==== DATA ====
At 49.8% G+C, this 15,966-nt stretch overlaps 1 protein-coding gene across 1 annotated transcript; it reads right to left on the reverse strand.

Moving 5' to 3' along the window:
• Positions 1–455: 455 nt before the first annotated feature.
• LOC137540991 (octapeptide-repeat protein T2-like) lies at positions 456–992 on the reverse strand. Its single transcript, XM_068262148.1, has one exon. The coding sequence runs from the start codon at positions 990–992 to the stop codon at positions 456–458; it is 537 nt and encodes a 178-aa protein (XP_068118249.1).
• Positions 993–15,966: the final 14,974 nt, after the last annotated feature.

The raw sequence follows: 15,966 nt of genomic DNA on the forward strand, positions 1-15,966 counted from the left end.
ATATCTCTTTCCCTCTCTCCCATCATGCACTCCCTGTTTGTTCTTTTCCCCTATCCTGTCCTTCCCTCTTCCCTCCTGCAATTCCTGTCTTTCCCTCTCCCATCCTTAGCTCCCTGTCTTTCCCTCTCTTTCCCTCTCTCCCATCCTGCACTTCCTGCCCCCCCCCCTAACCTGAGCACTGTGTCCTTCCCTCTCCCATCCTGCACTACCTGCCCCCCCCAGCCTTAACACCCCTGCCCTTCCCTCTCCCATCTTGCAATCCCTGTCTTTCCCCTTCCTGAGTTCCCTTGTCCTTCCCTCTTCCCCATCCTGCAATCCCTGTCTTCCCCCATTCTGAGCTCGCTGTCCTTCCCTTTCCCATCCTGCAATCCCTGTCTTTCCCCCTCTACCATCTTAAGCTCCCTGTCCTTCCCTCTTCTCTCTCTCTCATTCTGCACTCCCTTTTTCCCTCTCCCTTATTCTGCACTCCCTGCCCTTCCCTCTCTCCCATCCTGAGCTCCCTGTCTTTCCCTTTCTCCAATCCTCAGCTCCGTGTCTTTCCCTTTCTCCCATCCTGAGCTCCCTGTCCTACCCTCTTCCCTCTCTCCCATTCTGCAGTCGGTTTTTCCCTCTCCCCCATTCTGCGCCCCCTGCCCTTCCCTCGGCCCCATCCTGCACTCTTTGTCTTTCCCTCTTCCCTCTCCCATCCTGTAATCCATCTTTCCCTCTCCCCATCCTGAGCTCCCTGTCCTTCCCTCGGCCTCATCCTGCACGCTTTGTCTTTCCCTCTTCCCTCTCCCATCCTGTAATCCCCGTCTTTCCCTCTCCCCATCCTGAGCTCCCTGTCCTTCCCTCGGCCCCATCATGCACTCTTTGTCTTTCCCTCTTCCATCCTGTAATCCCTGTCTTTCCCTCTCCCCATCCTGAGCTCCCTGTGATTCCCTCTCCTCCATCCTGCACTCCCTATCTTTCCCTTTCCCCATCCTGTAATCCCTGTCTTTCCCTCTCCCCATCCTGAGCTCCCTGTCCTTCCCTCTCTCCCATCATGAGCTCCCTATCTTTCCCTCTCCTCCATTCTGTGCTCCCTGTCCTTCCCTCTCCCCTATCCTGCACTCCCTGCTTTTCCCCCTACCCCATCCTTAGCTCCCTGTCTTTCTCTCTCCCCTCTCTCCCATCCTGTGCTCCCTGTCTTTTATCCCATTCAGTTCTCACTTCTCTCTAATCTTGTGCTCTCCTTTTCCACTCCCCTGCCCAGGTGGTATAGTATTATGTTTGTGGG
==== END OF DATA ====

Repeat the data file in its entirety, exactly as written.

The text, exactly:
At 49.8% G+C, this 15,966-nt stretch overlaps 1 protein-coding gene across 1 annotated transcript; it reads right to left on the reverse strand.

Moving 5' to 3' along the window:
• Positions 1–455: 455 nt before the first annotated feature.
• LOC137540991 (octapeptide-repeat protein T2-like) lies at positions 456–992 on the reverse strand. Its single transcript, XM_068262148.1, has one exon. The coding sequence runs from the start codon at positions 990–992 to the stop codon at positions 456–458; it is 537 nt and encodes a 178-aa protein (XP_068118249.1).
• Positions 993–15,966: the final 14,974 nt, after the last annotated feature.

The raw sequence follows: 15,966 nt of genomic DNA on the forward strand, positions 1-15,966 counted from the left end.
ATATCTCTTTCCCTCTCTCCCATCATGCACTCCCTGTTTGTTCTTTTCCCCTATCCTGTCCTTCCCTCTTCCCTCCTGCAATTCCTGTCTTTCCCTCTCCCATCCTTAGCTCCCTGTCTTTCCCTCTCTTTCCCTCTCTCCCATCCTGCACTTCCTGCCCCCCCCCCTAACCTGAGCACTGTGTCCTTCCCTCTCCCATCCTGCACTACCTGCCCCCCCCAGCCTTAACACCCCTGCCCTTCCCTCTCCCATCTTGCAATCCCTGTCTTTCCCCTTCCTGAGTTCCCTTGTCCTTCCCTCTTCCCCATCCTGCAATCCCTGTCTTCCCCCATTCTGAGCTCGCTGTCCTTCCCTTTCCCATCCTGCAATCCCTGTCTTTCCCCCTCTACCATCTTAAGCTCCCTGTCCTTCCCTCTTCTCTCTCTCTCATTCTGCACTCCCTTTTTCCCTCTCCCTTATTCTGCACTCCCTGCCCTTCCCTCTCTCCCATCCTGAGCTCCCTGTCTTTCCCTTTCTCCAATCCTCAGCTCCGTGTCTTTCCCTTTCTCCCATCCTGAGCTCCCTGTCCTACCCTCTTCCCTCTCTCCCATTCTGCAGTCGGTTTTTCCCTCTCCCCCATTCTGCGCCCCCTGCCCTTCCCTCGGCCCCATCCTGCACTCTTTGTCTTTCCCTCTTCCCTCTCCCATCCTGTAATCCATCTTTCCCTCTCCCCATCCTGAGCTCCCTGTCCTTCCCTCGGCCTCATCCTGCACGCTTTGTCTTTCCCTCTTCCCTCTCCCATCCTGTAATCCCCGTCTTTCCCTCTCCCCATCCTGAGCTCCCTGTCCTTCCCTCGGCCCCATCATGCACTCTTTGTCTTTCCCTCTTCCATCCTGTAATCCCTGTCTTTCCCTCTCCCCATCCTGAGCTCCCTGTGATTCCCTCTCCTCCATCCTGCACTCCCTATCTTTCCCTTTCCCCATCCTGTAATCCCTGTCTTTCCCTCTCCCCATCCTGAGCTCCCTGTCCTTCCCTCTCTCCCATCATGAGCTCCCTATCTTTCCCTCTCCTCCATTCTGTGCTCCCTGTCCTTCCCTCTCCCCTATCCTGCACTCCCTGCTTTTCCCCCTACCCCATCCTTAGCTCCCTGTCTTTCTCTCTCCCCTCTCTCCCATCCTGTGCTCCCTGTCTTTTATCCCATTCAGTTCTCACTTCTCTCTAATCTTGTGCTCTCCTTTTCCACTCCCCTGCCCAGGTGGTATAGTATTATGTTTGTGGG